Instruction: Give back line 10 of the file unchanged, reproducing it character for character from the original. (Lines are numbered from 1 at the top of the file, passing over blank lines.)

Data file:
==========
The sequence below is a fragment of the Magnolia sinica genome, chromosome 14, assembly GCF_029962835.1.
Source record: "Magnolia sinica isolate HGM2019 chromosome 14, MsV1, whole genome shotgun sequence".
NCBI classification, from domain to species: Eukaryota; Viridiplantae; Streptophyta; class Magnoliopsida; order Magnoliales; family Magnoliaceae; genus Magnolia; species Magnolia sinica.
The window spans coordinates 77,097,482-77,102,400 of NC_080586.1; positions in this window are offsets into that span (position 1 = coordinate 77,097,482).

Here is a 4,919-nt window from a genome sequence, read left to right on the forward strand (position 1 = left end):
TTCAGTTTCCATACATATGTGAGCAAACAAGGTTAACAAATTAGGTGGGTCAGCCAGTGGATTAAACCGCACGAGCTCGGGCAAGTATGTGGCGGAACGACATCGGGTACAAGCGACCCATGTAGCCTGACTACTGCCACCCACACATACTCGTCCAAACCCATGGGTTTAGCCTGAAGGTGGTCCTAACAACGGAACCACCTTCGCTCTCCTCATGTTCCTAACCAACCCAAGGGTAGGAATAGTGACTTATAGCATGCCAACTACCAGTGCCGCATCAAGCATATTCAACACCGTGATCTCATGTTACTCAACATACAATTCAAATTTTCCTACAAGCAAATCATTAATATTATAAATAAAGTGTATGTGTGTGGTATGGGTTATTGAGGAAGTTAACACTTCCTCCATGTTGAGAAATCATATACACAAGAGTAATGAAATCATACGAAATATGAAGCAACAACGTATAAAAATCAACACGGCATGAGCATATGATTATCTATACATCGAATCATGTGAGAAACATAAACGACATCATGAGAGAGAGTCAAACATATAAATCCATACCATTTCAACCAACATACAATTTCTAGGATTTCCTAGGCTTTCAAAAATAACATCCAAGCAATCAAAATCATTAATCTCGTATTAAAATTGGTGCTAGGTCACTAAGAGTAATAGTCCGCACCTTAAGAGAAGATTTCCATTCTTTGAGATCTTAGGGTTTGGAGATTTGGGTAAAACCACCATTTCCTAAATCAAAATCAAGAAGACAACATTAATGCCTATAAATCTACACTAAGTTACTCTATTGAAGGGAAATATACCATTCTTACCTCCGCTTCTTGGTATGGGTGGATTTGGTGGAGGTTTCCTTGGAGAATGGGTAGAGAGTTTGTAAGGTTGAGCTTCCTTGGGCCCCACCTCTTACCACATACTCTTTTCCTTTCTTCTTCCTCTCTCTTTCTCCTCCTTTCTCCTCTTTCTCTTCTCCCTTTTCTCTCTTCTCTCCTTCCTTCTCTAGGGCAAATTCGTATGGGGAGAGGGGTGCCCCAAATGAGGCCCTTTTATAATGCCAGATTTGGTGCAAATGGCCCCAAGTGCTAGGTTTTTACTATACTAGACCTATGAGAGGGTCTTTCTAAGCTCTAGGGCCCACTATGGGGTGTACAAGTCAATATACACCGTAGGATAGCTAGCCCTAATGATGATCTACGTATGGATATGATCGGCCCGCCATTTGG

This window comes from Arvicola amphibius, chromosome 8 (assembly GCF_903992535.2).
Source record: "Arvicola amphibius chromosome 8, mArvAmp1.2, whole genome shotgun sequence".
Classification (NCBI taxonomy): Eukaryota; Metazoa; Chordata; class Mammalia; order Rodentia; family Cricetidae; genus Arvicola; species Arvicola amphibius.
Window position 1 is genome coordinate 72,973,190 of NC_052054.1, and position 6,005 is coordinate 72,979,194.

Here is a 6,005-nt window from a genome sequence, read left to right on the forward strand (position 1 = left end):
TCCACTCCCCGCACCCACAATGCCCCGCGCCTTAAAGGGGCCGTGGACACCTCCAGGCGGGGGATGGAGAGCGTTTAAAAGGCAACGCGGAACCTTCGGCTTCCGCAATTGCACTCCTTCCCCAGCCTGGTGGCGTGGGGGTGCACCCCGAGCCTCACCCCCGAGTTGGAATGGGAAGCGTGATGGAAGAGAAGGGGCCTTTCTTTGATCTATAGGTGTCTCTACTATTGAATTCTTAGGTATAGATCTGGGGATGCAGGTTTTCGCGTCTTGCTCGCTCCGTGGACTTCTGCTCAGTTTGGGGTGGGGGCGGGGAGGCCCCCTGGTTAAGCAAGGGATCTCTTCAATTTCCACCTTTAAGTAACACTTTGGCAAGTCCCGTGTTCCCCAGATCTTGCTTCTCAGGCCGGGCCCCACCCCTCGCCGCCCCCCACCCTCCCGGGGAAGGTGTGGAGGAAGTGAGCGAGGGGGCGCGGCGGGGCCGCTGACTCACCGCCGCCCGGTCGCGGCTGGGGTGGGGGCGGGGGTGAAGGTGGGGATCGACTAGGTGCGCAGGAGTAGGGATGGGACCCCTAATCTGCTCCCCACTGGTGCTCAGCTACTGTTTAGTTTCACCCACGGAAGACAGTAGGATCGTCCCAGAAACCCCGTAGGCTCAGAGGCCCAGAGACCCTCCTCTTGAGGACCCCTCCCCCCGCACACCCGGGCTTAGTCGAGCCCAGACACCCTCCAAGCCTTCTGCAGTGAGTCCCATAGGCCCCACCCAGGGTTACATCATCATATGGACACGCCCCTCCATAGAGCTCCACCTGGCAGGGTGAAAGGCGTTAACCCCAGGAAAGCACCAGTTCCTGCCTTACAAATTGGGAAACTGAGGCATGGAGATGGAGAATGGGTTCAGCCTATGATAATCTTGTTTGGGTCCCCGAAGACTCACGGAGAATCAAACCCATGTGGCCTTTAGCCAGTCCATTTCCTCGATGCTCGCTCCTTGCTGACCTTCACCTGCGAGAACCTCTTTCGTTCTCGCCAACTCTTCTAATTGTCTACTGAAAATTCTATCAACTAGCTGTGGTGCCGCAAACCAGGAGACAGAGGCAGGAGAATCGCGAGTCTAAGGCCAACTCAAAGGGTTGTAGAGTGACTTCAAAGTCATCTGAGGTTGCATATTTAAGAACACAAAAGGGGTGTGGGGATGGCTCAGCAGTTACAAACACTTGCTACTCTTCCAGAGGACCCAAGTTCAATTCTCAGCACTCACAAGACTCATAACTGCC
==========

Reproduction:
Window position 1 is genome coordinate 72,973,190 of NC_052054.1, and position 6,005 is coordinate 72,979,194.